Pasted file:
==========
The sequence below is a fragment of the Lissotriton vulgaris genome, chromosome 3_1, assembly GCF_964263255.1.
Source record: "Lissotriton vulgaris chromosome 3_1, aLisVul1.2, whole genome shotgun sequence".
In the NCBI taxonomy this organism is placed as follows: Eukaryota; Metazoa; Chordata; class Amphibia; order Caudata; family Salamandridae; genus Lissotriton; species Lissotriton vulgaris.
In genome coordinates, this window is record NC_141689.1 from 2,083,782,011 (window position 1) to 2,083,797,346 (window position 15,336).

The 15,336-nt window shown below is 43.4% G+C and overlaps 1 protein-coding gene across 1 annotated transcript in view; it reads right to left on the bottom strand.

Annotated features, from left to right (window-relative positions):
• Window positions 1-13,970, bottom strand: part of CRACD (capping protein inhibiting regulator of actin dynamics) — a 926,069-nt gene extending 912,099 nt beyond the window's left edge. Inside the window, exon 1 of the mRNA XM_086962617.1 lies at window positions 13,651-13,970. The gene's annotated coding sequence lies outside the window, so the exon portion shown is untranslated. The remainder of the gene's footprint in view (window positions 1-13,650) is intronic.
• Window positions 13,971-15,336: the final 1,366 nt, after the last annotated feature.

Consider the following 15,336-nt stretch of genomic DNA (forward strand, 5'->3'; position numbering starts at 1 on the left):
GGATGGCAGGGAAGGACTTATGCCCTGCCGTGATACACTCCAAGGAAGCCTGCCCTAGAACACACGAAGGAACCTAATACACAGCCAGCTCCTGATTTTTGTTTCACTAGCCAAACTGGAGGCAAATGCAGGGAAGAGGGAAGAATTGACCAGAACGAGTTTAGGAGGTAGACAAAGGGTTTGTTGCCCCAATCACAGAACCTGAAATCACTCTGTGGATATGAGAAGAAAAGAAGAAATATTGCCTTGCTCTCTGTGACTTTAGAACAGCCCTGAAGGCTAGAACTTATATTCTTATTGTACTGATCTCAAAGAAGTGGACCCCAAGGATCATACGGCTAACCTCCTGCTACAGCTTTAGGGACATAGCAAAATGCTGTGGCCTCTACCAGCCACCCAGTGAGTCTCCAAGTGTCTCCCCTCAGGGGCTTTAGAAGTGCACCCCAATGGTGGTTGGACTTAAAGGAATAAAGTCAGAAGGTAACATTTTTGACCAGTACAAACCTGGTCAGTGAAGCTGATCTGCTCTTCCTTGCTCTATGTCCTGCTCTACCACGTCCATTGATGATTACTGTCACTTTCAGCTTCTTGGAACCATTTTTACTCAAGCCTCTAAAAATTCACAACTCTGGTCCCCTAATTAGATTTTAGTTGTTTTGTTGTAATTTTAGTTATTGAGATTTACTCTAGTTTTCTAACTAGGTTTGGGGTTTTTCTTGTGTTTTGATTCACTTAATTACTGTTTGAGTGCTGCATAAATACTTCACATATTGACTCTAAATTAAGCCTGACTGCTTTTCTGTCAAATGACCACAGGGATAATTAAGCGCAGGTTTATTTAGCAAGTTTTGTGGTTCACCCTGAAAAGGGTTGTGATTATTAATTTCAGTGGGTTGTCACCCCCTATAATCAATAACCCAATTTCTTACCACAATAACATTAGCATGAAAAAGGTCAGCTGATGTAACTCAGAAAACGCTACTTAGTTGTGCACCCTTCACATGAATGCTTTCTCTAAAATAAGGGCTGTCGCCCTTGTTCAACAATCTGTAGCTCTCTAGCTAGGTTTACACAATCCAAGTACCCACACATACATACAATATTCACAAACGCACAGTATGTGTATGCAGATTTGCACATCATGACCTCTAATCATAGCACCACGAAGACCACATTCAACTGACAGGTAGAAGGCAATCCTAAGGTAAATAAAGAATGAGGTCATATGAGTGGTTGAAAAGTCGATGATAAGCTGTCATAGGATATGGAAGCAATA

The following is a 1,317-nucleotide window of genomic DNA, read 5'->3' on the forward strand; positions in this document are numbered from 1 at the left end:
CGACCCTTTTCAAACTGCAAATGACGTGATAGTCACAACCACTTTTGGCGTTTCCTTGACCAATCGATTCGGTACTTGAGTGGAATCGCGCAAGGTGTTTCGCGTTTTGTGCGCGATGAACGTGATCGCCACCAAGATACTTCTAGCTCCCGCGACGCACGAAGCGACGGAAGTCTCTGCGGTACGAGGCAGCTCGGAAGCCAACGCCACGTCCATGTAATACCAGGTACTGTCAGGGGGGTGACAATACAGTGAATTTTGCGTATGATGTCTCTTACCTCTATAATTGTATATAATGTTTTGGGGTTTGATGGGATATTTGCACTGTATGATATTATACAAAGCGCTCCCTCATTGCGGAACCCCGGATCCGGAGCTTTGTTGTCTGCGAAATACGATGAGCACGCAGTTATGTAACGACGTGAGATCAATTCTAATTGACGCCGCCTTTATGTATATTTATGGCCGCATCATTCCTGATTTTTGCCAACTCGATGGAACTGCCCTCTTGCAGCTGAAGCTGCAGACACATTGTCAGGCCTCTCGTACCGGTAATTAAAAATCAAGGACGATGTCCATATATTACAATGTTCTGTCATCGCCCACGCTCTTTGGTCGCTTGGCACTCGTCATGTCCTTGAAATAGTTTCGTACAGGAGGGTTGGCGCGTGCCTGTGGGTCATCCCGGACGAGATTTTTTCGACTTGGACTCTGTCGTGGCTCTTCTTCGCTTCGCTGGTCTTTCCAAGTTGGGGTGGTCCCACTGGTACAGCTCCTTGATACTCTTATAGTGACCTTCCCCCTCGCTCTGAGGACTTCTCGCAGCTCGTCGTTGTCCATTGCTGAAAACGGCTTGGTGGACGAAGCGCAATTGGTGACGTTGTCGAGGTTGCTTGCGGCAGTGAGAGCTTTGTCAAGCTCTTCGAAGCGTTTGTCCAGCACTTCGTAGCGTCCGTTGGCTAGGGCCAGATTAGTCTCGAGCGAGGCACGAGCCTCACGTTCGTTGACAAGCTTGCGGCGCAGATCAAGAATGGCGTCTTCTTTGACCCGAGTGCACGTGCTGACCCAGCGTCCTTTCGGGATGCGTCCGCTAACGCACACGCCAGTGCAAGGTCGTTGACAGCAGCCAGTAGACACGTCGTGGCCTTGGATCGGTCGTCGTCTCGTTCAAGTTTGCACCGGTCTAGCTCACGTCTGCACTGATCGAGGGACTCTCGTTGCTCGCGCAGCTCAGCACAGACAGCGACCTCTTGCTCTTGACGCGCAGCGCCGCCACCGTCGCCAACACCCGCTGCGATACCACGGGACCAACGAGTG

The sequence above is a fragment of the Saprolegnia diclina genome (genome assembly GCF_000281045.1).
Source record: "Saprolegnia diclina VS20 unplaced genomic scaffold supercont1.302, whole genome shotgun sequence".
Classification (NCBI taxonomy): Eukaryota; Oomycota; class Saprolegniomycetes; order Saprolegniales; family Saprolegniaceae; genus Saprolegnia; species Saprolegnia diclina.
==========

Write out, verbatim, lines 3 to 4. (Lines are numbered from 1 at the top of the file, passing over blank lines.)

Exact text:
In the NCBI taxonomy this organism is placed as follows: Eukaryota; Metazoa; Chordata; class Amphibia; order Caudata; family Salamandridae; genus Lissotriton; species Lissotriton vulgaris.
In genome coordinates, this window is record NC_141689.1 from 2,083,782,011 (window position 1) to 2,083,797,346 (window position 15,336).